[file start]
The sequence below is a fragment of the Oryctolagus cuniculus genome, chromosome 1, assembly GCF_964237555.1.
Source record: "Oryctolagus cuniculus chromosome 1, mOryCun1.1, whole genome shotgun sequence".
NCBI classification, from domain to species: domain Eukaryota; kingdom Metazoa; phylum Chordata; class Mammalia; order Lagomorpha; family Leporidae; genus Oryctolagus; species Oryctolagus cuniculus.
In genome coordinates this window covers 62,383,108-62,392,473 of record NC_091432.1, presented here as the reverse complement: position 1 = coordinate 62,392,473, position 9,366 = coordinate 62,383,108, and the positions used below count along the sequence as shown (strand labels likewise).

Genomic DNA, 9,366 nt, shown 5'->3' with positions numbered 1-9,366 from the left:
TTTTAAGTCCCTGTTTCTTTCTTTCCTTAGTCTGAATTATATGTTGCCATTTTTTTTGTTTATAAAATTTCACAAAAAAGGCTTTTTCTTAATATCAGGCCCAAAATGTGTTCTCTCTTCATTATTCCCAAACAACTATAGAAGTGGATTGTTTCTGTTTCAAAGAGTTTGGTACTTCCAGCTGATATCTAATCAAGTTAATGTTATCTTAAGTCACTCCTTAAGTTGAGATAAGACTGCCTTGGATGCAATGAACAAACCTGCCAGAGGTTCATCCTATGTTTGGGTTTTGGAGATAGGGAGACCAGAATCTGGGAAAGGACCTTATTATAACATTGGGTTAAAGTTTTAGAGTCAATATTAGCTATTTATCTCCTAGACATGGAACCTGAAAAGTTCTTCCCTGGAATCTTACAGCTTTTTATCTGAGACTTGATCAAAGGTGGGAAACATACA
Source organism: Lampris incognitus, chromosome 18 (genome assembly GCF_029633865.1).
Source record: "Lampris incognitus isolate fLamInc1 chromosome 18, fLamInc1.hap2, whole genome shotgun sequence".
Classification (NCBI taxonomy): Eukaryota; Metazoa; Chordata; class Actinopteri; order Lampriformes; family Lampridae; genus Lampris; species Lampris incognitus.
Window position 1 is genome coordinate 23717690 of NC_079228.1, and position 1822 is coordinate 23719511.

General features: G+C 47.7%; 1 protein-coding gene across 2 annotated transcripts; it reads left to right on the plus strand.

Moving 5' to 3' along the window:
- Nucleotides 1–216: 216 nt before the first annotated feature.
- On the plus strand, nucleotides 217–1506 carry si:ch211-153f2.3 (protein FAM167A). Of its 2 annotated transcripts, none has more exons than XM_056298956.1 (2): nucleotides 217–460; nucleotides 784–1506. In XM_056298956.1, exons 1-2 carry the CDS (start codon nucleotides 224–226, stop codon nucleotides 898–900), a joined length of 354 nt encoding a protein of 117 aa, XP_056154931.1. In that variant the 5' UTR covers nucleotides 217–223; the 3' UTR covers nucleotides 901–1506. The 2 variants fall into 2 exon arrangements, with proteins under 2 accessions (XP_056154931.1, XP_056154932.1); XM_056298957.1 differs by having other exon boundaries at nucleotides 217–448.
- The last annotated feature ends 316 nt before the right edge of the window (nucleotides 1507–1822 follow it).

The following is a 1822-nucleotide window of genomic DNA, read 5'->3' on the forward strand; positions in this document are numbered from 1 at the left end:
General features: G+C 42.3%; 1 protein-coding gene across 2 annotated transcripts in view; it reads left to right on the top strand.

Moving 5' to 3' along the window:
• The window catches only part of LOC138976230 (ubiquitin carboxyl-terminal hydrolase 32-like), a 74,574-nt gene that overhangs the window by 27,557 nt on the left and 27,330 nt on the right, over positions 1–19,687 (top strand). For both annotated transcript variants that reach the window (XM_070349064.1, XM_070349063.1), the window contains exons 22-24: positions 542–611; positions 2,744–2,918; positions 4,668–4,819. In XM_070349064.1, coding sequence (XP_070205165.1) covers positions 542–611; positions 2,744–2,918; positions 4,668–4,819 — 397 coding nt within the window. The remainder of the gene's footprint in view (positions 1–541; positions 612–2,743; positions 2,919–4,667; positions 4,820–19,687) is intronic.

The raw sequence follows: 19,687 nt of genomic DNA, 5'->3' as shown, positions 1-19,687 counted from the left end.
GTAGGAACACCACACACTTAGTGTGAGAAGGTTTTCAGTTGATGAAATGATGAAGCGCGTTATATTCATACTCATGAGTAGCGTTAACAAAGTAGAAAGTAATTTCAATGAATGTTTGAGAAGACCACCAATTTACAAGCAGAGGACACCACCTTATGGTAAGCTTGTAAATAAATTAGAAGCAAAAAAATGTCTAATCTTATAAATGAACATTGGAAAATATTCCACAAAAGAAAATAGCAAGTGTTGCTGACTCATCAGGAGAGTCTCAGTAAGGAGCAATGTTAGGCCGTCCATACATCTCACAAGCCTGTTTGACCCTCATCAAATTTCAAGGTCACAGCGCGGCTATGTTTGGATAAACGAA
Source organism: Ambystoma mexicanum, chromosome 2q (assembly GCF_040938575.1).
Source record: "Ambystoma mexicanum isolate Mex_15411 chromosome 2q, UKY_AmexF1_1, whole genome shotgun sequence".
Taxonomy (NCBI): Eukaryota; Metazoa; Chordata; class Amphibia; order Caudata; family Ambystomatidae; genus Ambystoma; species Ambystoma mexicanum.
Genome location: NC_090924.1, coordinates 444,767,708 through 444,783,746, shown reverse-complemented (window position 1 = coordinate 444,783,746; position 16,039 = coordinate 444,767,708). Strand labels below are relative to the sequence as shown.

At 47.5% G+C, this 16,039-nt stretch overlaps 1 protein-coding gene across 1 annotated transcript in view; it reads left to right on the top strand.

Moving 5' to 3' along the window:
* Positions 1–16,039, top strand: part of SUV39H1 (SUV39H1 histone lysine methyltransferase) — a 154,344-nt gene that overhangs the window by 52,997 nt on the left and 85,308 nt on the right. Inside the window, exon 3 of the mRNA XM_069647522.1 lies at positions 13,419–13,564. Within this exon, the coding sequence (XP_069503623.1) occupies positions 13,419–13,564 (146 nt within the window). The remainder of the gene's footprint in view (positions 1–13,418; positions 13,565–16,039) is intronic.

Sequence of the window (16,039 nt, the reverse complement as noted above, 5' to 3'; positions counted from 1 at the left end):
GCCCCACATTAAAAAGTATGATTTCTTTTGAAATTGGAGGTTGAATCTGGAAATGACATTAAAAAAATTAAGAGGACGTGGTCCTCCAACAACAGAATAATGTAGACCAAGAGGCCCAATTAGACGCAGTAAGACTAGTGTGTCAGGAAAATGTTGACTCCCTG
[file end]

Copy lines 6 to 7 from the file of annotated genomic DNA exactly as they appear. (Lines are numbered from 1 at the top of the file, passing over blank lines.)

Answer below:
TTTTAAGTCCCTGTTTCTTTCTTTCCTTAGTCTGAATTATATGTTGCCATTTTTTTTGTTTATAAAATTTCACAAAAAAGGCTTTTTCTTAATATCAGGCCCAAAATGTGTTCTCTCTTCATTATTCCCAAACAACTATAGAAGTGGATTGTTTCTGTTTCAAAGAGTTTGGTACTTCCAGCTGATATCTAATCAAGTTAATGTTATCTTAAGTCACTCCTTAAGTTGAGATAAGACTGCCTTGGATGCAATGAACAAACCTGCCAGAGGTTCATCCTATGTTTGGGTTTTGGAGATAGGGAGACCAGAATCTGGGAAAGGACCTTATTATAACATTGGGTTAAAGTTTTAGAGTCAATATTAGCTATTTATCTCCTAGACATGGAACCTGAAAAGTTCTTCCCTGGAATCTTACAGCTTTTTATCTGAGACTTGATCAAAGGTGGGAAACATACA
Source organism: Lampris incognitus, chromosome 18 (genome assembly GCF_029633865.1).